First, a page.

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Posts Tagged ‘Carrick Chess Club’

What Is It About Carnon Downs? (02.09.2017.) 949

Carnon Downs (pop. 1300) is a small but growing community situated on the A39 between Truro and Falmouth. Its recent development has included the construction of a fine village hall in which a number of societies meet, including a chess club. One might assume that this would be a somewhat parochial affair, attracting just a few villagers, but in fact, the club is named Carrick, after Carrick Roads, the name given to the estuary of the River Fal, which reaches from Falmouth up to Truro, and was formed 2 years ago from members of the old Falmouth and Truro clubs which were both ailing and have since closed down. It’s proved an inspired move, as last season they became Cornwall’s club champions by winning the County Cup, in which their 1st team, Carrick ‘A’, beat their 5 opponents home and away, Newquay, Liskeard, Camborne, Penwith and Carrick ‘B’. Even their 2nd team won most of their home matches and finished in a respectable position.

Carrick have strength in depth, with a pool of 7 players comprising Jeremy Menadue (191); Mark Hassall (168); Robin Kneebone (164); Richard Stephens (160); Adam Hussain (145); Marcus Pilling (145) and Mick Hill (139). These grades are the most recent published and 11 yr old Hussain’s meteoric rise through the lists bodes well for the club’s prospects this season.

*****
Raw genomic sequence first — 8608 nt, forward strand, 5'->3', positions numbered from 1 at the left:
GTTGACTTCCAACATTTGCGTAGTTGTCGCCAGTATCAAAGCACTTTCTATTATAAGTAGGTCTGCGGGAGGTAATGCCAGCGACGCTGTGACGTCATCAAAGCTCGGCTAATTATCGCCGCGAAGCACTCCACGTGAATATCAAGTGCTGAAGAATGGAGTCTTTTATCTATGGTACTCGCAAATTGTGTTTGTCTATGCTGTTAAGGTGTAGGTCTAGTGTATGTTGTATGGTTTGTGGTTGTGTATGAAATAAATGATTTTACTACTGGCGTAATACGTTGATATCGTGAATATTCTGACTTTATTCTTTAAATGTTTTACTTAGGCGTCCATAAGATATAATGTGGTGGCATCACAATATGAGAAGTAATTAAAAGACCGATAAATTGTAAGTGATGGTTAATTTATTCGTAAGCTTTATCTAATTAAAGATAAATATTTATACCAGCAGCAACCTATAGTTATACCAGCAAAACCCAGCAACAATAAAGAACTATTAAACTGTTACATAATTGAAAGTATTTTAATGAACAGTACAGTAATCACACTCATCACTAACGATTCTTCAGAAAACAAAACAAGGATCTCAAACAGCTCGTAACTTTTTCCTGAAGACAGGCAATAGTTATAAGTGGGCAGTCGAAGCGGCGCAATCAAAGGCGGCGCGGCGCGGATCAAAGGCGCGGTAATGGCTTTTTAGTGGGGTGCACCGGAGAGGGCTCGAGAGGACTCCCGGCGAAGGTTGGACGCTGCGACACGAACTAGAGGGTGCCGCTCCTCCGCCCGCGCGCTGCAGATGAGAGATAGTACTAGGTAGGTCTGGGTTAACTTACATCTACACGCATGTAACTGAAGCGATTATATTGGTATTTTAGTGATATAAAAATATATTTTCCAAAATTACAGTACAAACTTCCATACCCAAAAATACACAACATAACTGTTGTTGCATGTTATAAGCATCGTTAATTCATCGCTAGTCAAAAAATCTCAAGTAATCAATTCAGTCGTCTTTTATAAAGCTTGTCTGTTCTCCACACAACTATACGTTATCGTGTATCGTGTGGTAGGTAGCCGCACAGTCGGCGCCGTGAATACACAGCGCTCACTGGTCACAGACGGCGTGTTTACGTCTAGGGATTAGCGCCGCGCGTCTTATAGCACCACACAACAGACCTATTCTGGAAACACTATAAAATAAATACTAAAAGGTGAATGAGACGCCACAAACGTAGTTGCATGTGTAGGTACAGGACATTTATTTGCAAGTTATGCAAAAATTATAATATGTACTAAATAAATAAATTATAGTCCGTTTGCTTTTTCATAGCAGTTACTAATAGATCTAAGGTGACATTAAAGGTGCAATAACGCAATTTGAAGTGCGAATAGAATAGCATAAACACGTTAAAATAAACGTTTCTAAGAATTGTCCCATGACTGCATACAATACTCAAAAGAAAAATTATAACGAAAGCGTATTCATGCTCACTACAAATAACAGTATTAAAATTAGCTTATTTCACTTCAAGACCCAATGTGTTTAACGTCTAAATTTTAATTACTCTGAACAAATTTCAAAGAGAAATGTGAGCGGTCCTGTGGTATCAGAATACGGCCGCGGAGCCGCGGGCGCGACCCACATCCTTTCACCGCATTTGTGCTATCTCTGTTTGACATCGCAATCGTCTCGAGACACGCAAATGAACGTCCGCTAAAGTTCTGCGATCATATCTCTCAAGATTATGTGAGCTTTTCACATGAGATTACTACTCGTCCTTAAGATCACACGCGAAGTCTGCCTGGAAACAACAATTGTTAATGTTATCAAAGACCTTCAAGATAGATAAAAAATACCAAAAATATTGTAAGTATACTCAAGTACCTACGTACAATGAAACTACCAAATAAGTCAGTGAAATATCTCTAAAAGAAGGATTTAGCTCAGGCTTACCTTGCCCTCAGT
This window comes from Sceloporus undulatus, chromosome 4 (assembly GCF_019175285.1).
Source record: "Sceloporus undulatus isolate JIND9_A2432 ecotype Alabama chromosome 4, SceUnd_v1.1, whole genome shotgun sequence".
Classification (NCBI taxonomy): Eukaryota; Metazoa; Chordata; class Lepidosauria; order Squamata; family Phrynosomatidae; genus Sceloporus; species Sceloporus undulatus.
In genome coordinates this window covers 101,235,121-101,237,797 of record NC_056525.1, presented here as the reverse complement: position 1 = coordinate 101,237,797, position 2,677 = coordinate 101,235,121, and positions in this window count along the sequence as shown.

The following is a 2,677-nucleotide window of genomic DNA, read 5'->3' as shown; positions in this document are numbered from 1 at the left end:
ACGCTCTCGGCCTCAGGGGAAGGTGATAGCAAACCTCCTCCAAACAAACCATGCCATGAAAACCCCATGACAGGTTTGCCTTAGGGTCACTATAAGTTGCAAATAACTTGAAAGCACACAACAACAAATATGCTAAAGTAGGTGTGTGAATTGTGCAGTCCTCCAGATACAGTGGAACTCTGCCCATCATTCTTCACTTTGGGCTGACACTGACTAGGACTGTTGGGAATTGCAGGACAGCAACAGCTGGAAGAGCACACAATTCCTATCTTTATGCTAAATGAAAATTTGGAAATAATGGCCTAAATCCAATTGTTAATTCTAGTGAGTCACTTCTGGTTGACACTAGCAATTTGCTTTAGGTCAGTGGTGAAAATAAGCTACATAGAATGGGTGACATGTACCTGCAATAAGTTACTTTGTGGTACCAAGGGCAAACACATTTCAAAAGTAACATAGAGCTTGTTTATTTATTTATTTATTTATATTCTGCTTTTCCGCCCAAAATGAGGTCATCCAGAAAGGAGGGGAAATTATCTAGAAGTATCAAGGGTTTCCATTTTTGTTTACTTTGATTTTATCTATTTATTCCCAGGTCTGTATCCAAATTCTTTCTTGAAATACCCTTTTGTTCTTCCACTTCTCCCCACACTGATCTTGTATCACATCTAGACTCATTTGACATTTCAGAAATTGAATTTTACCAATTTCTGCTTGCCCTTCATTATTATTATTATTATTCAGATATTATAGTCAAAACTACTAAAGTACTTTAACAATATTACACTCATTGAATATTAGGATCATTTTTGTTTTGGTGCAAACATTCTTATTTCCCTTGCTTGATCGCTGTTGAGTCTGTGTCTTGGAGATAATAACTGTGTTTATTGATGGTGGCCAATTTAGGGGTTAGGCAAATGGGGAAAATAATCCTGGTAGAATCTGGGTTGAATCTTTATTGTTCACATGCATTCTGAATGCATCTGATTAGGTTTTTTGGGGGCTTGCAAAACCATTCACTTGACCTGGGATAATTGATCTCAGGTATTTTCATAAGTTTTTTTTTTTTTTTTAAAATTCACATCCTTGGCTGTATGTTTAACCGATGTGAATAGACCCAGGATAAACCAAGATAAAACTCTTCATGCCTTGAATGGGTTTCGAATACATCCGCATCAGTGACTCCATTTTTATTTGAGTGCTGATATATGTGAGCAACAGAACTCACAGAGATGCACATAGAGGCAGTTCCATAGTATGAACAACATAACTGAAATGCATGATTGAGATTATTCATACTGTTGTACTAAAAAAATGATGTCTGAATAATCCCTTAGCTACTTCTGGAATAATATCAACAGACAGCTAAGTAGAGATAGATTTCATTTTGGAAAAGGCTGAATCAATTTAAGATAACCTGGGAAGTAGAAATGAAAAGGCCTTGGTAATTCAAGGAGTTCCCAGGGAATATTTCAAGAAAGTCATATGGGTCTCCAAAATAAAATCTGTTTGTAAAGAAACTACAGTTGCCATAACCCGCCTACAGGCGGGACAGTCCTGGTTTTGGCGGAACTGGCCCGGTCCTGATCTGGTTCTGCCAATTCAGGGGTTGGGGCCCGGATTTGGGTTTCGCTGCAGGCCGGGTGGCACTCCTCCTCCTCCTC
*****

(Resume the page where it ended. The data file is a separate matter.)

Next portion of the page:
Much information about Carrick and all Cornish clubs and competitions may be found on Ian George’s excellent website, cornwallchess.org.uk.

Here is a game from last year’s WECU Jamboree, won by a Carrick player.

White: M. Hassall. Black: Steve Homer

Sicilian Defence – Najdorf Variation.

1.e4 c5 2.Nf3 d6 3.d4 cxd4 4.Nxd4 Nf6 5.Nc3 a6 6.Bg5 Nbd7 7.f4 In keeping with White’s thematic plan against the Sicilian of an early kingside attack. 7…e5 8.Nf3 Qa5 To counter White’s Plan A, Black generally seeks to counter on the opposite wing. 9.Qd2 h6 10.Bxf6 Nxf6 11.Bc4 Be7 If 11…Qb4? there follows 12.fxe5 Qxc4 13.exf6 gxf6 14.Nd5 and if 14…Qxe4+ 15.Kd1 and with no other developed pieces, Black has to try and counter the threats of Re1 winning the queen & Nc7+ winning a rook. If 15…Qc4 16.Nb6 wins the rook anyway. 12.0–0–0 0–0 13.Kb1 a sensible precaution before launching into anything rash. 13…Qc5 From now on, tempo is everything. 14.Bb3 b5? 15.Nd5 Bd8 16.Rhe1 exf4 17.Qxf4 Nd7 18.Nd4 Bg5 19.Qg3 Ne5 20.h4 Bd8 21.Nf5 Bxf5 22.exf5 Kh7 23.Rf1 Ra7 24.f6 g6 25.h5 Rg8 26.Qh3 g5 27.Qf5+ Kh8 28.c3 opening the white diagonal to press home the attack. 28…a5 29.Bc2 Ng6 30.hxg6 Rxg6 31.Qh3 1-0. Black must lose a second piece.

In last week’s 2-mover 1.RxQ+ looked attractive, but after 1…PxR there was no mate, so it fails the test. The more subtle 1.Bb2 is the key, for any Black move is answered by 2.Nc6 mate.

This week’s position looks fairly innocuous, with level material and chances seemingly about even, yet GM John Nunn (W) found a killer move that won immediately.

White to move and win.